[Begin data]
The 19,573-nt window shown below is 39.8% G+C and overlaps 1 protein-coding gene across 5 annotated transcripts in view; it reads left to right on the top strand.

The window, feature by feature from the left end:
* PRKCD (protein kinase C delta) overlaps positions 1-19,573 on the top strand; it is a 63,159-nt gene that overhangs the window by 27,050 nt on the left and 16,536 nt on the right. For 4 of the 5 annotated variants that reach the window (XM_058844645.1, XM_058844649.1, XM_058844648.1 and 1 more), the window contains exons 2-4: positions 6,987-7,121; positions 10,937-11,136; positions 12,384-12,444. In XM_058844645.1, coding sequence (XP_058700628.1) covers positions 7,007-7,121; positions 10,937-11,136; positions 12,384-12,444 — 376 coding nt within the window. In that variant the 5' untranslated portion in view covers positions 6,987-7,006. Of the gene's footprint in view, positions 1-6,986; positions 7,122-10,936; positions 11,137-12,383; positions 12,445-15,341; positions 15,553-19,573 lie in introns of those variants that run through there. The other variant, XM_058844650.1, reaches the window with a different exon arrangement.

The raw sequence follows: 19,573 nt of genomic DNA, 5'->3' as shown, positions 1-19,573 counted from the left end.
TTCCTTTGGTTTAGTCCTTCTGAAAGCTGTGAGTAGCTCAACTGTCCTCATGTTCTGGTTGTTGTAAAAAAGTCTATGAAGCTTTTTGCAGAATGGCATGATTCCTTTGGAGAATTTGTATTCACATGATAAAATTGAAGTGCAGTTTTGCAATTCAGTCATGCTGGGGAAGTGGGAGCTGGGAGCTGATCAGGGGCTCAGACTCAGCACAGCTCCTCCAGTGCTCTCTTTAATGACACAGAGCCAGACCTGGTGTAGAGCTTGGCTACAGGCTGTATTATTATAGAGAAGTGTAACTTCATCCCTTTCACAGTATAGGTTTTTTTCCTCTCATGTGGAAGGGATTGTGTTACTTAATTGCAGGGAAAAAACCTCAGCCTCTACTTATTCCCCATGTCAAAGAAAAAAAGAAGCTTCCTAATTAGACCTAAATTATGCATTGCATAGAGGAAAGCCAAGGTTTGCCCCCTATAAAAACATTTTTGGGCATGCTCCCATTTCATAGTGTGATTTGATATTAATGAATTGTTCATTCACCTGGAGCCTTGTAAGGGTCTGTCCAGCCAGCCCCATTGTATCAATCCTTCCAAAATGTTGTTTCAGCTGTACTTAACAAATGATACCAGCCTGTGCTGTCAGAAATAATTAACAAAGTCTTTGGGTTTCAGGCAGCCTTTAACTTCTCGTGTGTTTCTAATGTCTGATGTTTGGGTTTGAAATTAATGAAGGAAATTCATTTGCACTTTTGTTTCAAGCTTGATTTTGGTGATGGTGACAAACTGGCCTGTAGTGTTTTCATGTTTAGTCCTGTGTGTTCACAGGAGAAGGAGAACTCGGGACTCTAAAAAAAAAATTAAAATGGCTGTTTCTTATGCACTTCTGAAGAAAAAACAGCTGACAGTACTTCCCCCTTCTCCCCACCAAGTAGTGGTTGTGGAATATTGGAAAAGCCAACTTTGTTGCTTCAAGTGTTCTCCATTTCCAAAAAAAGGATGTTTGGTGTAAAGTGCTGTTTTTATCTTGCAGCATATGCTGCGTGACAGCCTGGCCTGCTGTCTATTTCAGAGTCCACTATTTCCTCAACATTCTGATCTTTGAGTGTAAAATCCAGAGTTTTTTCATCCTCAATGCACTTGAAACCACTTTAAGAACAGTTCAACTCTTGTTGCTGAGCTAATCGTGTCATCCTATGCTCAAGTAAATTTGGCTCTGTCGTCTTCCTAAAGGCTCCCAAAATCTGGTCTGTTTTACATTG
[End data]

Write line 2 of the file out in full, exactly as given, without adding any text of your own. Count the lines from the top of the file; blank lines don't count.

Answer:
The window, feature by feature from the left end: